European expert meeting on family diversity
co-organised by COFACE Families Europe and UNAF Spain
Tuesday 17th October 2023
A 2020 OECD working paper “Treating all children equally? Why policies should adapt to evolving family living arrangements” refers to modern family life and the profound changes to children’s family living arrangements. An increasing number of children live with unmarried parents whose informal cohabitation implies unequal rights in terms of access to welfare benefit and social protection programmes compared to those in married life. In addition, children experiencing family dissolution are increasingly likely to share their time between the two homes of the separated parents, and/or to live in a stepfamily. The partnerships of rainbow families are still not recognised in many countries (even if progress is being made to ensure more inclusive data collection for same-sex families (OECD 2023); while single parent families and parents of children with disabilities are often overlooked by family policy/support systems. Family living arrangements are very diverse and not fully identified by official statistics and addressed by national family policies, with consequences on families’ living standards and their capacity to take risks and be resilient.
The context is one of fast-paced changes in labour markets and income security to which families have to act as key responsive entities, cushioning potentially negative impacts and enabling/disabling risk-taking and change. As well as being under care and work pressure, families are time-starved with negative impacts on their mental health and well-being.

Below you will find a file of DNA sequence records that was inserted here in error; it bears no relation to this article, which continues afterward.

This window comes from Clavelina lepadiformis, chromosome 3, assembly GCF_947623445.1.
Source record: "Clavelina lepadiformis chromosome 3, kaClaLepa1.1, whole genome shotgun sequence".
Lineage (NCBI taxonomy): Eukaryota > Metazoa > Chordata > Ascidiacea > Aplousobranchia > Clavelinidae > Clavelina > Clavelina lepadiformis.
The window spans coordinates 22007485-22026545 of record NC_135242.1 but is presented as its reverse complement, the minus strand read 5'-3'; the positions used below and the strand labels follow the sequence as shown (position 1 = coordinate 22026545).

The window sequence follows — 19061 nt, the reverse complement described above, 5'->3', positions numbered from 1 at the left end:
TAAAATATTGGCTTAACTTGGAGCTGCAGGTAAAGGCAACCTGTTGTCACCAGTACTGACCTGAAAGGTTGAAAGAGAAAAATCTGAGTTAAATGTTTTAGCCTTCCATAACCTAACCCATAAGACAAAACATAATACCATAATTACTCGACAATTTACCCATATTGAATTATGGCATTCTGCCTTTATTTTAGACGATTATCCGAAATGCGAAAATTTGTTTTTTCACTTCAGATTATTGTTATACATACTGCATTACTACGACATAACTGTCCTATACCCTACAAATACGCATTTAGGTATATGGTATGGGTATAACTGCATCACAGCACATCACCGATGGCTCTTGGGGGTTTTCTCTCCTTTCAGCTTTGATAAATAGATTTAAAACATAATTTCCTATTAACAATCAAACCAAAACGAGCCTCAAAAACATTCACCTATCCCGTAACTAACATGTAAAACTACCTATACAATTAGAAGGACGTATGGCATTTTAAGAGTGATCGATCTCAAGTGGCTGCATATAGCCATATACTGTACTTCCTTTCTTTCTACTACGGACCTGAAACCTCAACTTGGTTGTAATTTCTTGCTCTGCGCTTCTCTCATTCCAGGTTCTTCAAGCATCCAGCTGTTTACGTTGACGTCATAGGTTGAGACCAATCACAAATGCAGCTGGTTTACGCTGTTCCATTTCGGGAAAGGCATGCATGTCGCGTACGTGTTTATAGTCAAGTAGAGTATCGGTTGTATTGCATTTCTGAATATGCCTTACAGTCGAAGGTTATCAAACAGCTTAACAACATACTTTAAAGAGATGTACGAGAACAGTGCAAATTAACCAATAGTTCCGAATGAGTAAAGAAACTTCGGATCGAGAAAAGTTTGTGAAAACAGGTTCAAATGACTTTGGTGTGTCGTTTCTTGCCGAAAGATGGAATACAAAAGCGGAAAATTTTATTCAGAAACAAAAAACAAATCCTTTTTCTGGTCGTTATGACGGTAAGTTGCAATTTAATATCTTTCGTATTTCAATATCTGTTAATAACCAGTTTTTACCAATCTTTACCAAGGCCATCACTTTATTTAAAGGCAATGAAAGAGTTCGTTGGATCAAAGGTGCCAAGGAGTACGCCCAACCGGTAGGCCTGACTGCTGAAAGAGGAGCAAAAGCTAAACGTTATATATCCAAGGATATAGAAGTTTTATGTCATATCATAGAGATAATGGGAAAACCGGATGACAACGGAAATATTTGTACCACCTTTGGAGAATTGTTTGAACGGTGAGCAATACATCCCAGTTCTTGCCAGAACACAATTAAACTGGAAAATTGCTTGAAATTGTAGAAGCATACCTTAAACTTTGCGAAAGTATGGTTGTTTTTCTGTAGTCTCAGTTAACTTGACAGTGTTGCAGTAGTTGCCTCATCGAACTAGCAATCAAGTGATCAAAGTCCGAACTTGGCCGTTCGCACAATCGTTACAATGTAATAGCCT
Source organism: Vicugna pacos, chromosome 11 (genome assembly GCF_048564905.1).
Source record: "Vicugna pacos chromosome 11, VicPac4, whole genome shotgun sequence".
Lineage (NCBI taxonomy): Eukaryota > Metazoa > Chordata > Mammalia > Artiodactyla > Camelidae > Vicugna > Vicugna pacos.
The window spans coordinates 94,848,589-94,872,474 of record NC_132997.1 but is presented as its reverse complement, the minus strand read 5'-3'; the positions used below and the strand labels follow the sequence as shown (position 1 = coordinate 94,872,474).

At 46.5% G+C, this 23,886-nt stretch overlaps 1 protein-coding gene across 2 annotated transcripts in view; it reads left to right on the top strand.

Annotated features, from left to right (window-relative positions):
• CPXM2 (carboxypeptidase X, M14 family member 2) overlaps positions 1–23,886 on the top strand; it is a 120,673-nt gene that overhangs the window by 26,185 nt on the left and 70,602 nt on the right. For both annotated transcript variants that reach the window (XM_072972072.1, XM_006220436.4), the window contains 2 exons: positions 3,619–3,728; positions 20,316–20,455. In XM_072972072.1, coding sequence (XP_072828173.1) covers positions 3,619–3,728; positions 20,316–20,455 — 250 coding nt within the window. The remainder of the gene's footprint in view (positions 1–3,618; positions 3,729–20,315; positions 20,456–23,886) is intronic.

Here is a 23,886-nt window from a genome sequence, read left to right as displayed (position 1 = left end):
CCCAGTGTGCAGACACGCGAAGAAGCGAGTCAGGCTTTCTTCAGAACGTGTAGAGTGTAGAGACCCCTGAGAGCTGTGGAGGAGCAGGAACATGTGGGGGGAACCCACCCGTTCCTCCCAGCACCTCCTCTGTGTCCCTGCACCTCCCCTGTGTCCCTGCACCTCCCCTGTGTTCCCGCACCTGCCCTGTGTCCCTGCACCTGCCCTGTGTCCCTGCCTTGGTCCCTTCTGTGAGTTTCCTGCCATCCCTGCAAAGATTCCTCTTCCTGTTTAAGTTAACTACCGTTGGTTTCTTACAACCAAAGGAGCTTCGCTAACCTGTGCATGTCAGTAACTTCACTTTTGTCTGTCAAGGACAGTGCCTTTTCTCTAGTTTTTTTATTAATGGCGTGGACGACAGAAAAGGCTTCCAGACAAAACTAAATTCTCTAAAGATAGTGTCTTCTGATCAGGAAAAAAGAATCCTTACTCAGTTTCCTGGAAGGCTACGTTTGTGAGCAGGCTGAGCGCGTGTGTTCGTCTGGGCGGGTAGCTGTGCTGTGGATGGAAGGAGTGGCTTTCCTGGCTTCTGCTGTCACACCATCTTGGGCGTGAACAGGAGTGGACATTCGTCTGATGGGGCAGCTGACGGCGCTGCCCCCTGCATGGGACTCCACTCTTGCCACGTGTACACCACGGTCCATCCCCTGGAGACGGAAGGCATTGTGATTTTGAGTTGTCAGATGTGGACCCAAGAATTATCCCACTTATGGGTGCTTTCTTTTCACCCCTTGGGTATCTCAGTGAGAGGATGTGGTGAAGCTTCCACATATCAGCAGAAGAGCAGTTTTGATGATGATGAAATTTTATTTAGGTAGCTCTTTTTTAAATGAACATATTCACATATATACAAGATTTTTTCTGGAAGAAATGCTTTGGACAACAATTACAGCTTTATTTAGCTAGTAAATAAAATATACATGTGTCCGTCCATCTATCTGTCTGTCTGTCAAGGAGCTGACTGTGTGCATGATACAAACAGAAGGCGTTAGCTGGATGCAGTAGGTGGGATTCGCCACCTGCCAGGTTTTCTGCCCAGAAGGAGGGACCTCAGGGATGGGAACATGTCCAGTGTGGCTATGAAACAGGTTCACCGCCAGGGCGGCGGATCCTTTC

Policy and support systems need more than ever to be inclusive, flexible, connected and complementary to ensure that families can be resilient to internal and external shocks. However, are these policies and services truly accessible to all types of families and are they designed with family diversity in mind? Families whose composition is less traditional are especially vulnerable and can be affected much more by social and economic hardships.
The European Union is taking different policy and legal initiatives to support this process under the European Pillar of Social Rights (e.g. EU Work-life balance directive, European Care Strategy, EU Child Guarantee), but more could be done to ensure that new social rights are fully accessible to all without discrimination.
The family policy mix generally consists of measures to address typical care and poverty challenges for families, such as work-life reconciliation, child-rearing support, long-term care, and financial and nonfinancial assistance for families in vulnerable situations. These measures are often designed and funded in different policy fields (education, employment, social, migration, housing).
This expert meeting co-hosted with UNAF Spain will:
- Provide an overview of the social rights of families at national and EU level
- Study policies to support families in Spain
- Take specific look at early childhood services and policies and their availability for different types of families
- Facilitate cross-country exchanges of good practices in family diversity policies
- Identify any gaps in eligibility or family policy designs
- Consider what adaptations of social protection systems and EU policies are needed.
Working languages: English and Spanish
Participants on invitation only: NGOs representing families, policy-makers, and researchers.